Display both clouds and ask students to compare them and reflect on how much they have learned on the course of a single lesson. Contrasting both word clouds will undoubtedly not only motivate your students, but also will reinforce the idea of progress that is sometimes lost especially at the intermediate level.
Another idea with the same aim would be to ask students, at the end of a unit, to write everything they have learned in this unir. They’ll be just amazed at how much progres they have made.
I love working with posters and these two activities combine some of the elements that guarantee a successful lesson: movement, interaction, visuals and fun.
It is great if you need to revise a number of topics before an oral exam.
Aim: to revise several conversation topics integrating grammar, speaking and writing.
Level: B1 (intermediate and above)
Time: 50 minutes or more
Materials: post-it notes (alternatively, you can use pieces of paper+ Sellotape/blu-tack). I have used the free website Canva to create my posters. You can see them here. I have used the free website wheeldecide to create a wheel for the wh-words. (short video tutorial here)
Task. In this engaging activity students will need to work in pairs or small groups and provide the questions which will be later answered in groups about a certain topic.
Create as many posters as topics you want to revise and display them on the walls on the class. See mine above. You can also do this activity without posters by writing the different topics on pieces of paper, although obviously this is less appealing. Ideally, the topics should be written big enough to be seen from the back of the class.
Create a wheel containing wh- words and a yes/no question option. See mine below. If you don’t want to use a wheel, you can write the wh- words on pieces of paper and put them in a box.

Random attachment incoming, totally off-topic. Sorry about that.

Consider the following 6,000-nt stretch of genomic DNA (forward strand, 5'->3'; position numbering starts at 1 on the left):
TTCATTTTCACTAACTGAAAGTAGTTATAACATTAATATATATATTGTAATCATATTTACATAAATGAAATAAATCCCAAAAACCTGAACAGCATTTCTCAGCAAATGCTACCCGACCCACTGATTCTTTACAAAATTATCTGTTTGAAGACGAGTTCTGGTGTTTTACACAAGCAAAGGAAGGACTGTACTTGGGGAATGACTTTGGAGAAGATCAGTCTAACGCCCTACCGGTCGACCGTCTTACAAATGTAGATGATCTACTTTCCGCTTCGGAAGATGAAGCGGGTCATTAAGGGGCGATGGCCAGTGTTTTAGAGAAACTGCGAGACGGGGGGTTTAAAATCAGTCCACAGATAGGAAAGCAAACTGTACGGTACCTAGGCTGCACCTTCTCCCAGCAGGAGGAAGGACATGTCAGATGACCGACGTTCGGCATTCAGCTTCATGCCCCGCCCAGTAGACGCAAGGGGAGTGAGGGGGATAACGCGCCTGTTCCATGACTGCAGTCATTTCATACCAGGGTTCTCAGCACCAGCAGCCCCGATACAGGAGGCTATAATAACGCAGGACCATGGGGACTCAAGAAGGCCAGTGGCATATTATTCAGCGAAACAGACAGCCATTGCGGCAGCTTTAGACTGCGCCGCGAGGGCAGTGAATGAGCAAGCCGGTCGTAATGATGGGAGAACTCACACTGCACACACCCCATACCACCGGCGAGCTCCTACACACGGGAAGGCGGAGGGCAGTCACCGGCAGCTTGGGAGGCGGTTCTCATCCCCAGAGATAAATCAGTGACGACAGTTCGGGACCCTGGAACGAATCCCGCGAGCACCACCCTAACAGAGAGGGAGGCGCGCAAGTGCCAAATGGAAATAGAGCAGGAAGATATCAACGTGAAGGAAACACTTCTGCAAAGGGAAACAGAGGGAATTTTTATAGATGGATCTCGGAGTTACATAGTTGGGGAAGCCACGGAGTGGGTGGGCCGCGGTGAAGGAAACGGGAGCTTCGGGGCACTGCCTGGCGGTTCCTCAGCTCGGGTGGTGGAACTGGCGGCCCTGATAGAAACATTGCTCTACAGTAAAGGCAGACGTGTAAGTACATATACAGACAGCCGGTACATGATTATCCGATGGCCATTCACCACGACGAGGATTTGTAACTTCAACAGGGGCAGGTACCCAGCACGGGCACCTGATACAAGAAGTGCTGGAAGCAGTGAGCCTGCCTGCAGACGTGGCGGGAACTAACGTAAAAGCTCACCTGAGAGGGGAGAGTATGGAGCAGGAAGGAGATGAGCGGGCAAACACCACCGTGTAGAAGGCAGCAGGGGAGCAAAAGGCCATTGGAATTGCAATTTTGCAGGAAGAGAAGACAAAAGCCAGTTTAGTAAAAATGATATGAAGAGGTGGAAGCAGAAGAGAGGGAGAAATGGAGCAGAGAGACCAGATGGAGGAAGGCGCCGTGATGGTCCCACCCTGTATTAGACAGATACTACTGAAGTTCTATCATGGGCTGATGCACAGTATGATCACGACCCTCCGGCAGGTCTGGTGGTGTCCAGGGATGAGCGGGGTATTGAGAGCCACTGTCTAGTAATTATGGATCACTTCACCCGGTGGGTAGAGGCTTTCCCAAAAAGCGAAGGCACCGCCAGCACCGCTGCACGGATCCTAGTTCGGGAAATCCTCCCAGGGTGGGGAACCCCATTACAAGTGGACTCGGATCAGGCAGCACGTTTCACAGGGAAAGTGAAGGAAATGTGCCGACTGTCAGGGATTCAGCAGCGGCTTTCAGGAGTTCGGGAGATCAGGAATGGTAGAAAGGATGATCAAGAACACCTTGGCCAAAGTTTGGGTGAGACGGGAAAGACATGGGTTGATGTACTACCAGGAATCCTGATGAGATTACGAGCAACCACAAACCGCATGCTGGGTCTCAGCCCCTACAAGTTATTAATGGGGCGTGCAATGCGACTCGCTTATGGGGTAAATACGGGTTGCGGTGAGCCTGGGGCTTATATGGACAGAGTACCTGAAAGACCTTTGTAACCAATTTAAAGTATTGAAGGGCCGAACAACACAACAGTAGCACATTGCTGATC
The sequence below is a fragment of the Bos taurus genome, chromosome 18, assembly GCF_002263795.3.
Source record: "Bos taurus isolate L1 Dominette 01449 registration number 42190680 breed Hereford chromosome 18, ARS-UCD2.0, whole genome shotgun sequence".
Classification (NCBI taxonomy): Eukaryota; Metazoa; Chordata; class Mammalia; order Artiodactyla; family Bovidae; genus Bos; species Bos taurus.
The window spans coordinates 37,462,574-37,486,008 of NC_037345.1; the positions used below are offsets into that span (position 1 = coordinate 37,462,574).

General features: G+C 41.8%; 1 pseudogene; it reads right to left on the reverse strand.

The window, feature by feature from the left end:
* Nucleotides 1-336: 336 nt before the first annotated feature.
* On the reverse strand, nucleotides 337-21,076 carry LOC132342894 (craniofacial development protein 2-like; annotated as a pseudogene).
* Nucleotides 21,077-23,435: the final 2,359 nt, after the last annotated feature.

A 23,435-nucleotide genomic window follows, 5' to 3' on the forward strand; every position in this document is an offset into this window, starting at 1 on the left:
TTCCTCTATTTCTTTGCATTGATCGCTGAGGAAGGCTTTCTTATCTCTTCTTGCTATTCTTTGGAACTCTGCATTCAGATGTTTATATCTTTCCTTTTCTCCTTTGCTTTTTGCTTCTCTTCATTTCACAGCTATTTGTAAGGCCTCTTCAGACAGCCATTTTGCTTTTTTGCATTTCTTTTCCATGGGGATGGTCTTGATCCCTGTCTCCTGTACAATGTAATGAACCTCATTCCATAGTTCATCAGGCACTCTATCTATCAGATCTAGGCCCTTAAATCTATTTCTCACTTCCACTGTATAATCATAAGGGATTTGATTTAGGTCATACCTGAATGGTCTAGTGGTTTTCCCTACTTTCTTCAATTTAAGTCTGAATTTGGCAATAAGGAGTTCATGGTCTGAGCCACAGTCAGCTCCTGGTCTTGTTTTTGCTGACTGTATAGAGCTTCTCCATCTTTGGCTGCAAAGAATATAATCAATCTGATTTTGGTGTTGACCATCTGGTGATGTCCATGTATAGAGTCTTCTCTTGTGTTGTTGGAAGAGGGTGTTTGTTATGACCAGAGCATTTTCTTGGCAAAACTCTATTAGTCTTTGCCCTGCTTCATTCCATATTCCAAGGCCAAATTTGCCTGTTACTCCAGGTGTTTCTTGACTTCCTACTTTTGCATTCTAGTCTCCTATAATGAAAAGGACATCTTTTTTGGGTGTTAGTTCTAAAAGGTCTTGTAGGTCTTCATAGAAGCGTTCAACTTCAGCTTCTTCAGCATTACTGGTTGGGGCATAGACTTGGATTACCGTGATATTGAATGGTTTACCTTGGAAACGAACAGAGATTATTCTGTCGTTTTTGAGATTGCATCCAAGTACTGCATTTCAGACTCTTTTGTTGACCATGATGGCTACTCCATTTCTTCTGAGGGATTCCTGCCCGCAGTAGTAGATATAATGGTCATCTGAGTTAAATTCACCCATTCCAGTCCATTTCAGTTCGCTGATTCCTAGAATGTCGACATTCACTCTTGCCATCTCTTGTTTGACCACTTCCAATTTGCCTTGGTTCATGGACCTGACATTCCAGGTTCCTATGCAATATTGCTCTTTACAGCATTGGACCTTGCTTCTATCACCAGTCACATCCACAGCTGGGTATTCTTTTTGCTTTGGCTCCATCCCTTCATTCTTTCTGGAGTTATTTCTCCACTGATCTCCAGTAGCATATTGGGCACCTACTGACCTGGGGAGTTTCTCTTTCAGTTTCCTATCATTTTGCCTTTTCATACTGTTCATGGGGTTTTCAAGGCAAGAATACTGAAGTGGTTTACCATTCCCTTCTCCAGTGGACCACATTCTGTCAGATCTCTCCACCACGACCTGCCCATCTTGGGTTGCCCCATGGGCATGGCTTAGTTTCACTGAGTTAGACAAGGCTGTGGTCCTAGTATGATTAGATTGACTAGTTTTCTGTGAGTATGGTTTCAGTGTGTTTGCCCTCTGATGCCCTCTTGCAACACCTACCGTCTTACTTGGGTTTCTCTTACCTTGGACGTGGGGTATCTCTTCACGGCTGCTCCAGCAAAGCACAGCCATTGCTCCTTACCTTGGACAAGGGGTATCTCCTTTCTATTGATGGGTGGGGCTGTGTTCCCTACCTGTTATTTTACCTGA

This activity is divided into two stages
Direct students’ attention to the walls of the class and read the different topics to be revised.
Ask students to work in pairs or small groups.
Spin the wheel. Students in their groups choose a topic from the ones displayed on the walls and write a question about it beginning with the wh- displayed on the wheel. Give students sticky notes and ask them to write their question there, and then stick it next to the poster it refers to.
For example: the wheel displays How?. Group A decides to write a question about City life and Country Life. They might write something like: How are city people and country people different?
Spin the wheel again and repeat procedure as many times as you want. Each time students will need to choose a different topic.
Ask the groups to stand up and stand next to a topic. Students read the questions on the sticky notes and discuss them. Encourage the use of specific vocabulary.
After five minutes, ask the groups to rotate to the next topic.
Aim: to revise several conversation topics .
Level: B1 (intermediate and above)
Time: 30 minutes or more
Materials: I have used the free website Canva to create my posters. You can see them here
Task. In this fun activity students will alternate playing the roles of interviewer and interviewee while reviewing different topics before taking an oral exam.